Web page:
Jorge Masvidal has never lost inside Strikeforce. | Photo: Mike Fridley/Sherdog.com
Stature means as much, if not more, to Jorge Masvidal than championship gold.
The American Top Team standout will challenge lightweight titleholder Gilbert Melendez for his 155-pound crown in the Strikeforce “Melendez vs. Masvidal” main event on Saturday at the Valley View Casino Center in San Diego. For Masvidal (22-6, 4-0 SF), the lure of winning a major mixed martial arts championship pales in comparison to the value of testing himself against one of the sport’s pound-for-pound best.
“It means a lot, fighting not just [for] a championship [but] fighting a top-ranked guy who’s either number one or number two [at 155 pounds] in most people’s opinions,” Masvidal said during a pre-fight conference call. “That’s really nice. The belt -- I could really care less for. Sometimes, you fight a guy who has the belt that’s not a top-ranked guy, that could be a scrub or something, but I’m actually fighting one of the top lightweights in the world.”
Masvidal has plenty going for him as he approaches the 29th and most important professional MMA bout of his career. The 27-year-old Miami, Fla., native has bolstered his resume with wins over “The Ultimate Fighter” Season 5 semifinalist Joe Lauzon, former Sengoku Raiden Championship lightweight boss Satoru Kitaoka, onetime International Fight League champion Ryan Schultz and current American Top Team stablemate Yves Edwards. Not bad for a guy who got his start on the streets.
“Wherever the fight goes, I’m ready,” Masvidal said. “That’s where I see my advantages. On the feet, on the ground, I just want to get in there and fight.”
In Melendez, he confronts a champion widely hailed as one of the top two lightweights on the planet, alongside reigning UFC lightweight titleholder Frankie Edgar. The 29-year-old Cesar Gracie protégé last fought in April, when he throttled Japanese ace Tatsuya Kawajiri with elbows en route to a first-round technical knockout. Only once previously had Kawajiri been stopped via strikes. The San Francisco-based Melendez will carry a five-fight winning streak into his latest title defense and has avenged the only two defeats on his record: a December 2007 unanimous decision to Mitsuhiro Ishida and a June 2008 unanimous decision to Josh Thomson.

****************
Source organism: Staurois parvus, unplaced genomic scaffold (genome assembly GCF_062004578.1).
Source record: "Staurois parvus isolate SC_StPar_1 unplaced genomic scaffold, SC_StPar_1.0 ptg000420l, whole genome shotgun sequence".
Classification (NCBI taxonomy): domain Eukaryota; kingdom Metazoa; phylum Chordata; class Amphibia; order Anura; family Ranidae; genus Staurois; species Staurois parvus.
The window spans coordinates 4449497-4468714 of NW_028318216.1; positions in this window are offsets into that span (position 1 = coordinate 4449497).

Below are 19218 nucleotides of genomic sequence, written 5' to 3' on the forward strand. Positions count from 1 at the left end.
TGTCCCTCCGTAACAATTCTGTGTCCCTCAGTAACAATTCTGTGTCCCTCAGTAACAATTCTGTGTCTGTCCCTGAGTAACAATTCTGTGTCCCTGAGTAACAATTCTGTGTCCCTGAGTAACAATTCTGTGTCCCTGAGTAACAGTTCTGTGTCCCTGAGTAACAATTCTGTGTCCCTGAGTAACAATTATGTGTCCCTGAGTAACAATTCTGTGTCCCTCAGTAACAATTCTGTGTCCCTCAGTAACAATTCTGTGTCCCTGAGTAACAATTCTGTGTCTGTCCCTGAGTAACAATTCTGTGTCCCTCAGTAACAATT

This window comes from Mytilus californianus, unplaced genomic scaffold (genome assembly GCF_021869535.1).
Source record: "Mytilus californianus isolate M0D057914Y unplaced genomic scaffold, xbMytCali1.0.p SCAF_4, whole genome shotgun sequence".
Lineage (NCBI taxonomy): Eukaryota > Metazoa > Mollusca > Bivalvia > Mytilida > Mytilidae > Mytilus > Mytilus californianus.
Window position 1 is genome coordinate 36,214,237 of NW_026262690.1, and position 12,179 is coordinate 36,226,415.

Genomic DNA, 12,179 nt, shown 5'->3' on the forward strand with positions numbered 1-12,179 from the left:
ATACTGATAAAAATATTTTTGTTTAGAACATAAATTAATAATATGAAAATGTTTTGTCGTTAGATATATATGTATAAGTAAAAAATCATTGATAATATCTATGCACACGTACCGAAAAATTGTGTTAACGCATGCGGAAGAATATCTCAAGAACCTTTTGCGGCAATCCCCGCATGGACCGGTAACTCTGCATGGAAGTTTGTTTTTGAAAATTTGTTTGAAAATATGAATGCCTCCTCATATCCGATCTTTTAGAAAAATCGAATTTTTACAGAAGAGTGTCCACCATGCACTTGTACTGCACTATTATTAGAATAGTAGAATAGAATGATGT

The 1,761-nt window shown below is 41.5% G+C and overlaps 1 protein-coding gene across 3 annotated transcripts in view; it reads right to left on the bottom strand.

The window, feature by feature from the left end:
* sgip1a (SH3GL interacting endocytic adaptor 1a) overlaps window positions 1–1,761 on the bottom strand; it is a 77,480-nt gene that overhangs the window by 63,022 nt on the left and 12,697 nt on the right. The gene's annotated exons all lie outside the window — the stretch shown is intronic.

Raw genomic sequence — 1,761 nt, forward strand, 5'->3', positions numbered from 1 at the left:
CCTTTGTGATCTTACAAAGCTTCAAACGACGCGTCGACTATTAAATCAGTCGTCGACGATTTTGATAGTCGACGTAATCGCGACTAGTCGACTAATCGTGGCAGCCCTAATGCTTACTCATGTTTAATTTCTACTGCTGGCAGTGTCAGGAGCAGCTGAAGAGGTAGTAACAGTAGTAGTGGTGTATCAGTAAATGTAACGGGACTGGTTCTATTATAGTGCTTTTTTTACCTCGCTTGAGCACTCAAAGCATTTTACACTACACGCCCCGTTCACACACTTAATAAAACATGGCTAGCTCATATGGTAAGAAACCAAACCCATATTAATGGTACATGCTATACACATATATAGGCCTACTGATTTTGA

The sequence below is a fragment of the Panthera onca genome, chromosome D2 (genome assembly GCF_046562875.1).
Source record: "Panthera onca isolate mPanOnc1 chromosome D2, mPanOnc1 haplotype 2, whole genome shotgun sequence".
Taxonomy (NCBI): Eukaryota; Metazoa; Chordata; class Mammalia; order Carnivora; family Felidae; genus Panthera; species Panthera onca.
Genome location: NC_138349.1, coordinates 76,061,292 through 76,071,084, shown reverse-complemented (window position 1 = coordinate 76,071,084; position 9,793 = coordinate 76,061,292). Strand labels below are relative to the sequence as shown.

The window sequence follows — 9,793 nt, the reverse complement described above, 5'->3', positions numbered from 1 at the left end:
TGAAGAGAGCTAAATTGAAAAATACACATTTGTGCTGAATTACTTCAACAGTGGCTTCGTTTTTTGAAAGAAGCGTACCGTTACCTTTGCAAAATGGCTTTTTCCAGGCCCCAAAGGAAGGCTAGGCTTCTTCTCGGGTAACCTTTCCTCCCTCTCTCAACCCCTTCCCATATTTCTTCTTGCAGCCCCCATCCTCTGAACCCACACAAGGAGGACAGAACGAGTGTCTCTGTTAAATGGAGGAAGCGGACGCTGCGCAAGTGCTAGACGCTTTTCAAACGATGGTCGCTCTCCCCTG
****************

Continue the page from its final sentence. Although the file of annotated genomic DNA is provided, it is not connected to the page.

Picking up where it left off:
Though Masvidal respects Melendez’s credentials, he pays them no mind inside the context of their pending five-round encounter.
“It don’t really matter what people say about him,” said Masvidal, who has never fought beyond the third round. “I just want to fight him. I know he’s a solid fighter. That’s all that matters to me. For me, it’s just another fight. Just train hard and train longer because it’s five rounds. That’s the only difference. That’s it; go in there and do my job.”
Melendez does hold a victory over Rodrigo Damm, one of the six men to have beaten Masvidal and the only to have stopped him via strikes. Dream lightweight champion and submission savant Shinya Aoki, current UFC mainstay Clay Guida and Shooto icon Rumina Sato have also fallen prey to the man they call “El Nino.”
“When I say it’s just another fight, it’s not like I’m dissing my opponent skill-wise or anything. I’m just saying I don’t get caught up in [the fact that] it’s a main event, it’s on Showtime or nothing like that,” Masvidal said. “At the end of the day, no matter what’s at stake, it’s just a fight. It’s not like Gil has a gun and I’m going in there empty-handed. It’s just another fight. That’s exactly what I mean.”
Masvidal has endured some fairly high-profile crash-and-burn trauma in his career, most notably his May 2009 loss to Toby Imada in the first Bellator Fighting Championships lightweight tournament.
Imada’s inverted triangle left “Gamebred” unconscious, became a viral hit on YouTube and earned countless “Submission of the Year” awards. To his credit, Masvidal has rebounded, posting five wins in seven outings since.
An accomplished standup fighter with a nose for the finish, Masvidal has delivered nearly half (10) of his 22 wins by knockout or technical knockout and can also draw upon some professional boxing experience. He completed his climb to Strikeforce’s number one contender’s slot in April, when he battered former EliteXC champion K.J. Noons on his way to a unanimous decision at the American Airlines Center in Dallas. Masvidal went to a multi-pronged offensive attack against Noons, blending takedowns with jabs, combinations and thudding knees, one of which opened a nasty gash near his foe’s hairline. Masvidal nearly finished it in the first round, as he caught the bloodied Hawaiian with a perfectly timed kick to the side of the head.
Like Melendez, he has designs on someday competing in the Ultimate Fighting Championship. However, his focus remains on the considerable opportunity before him.
“Whatever happens after, happens after,” Masvidal said. “My focus right now is Strikeforce. Obviously, I’d like to go to the UFC or wherever I’m going to make the most money. That’s my ultimate goal, and I think the UFC is that. So, definitely, that’d be in my plans.”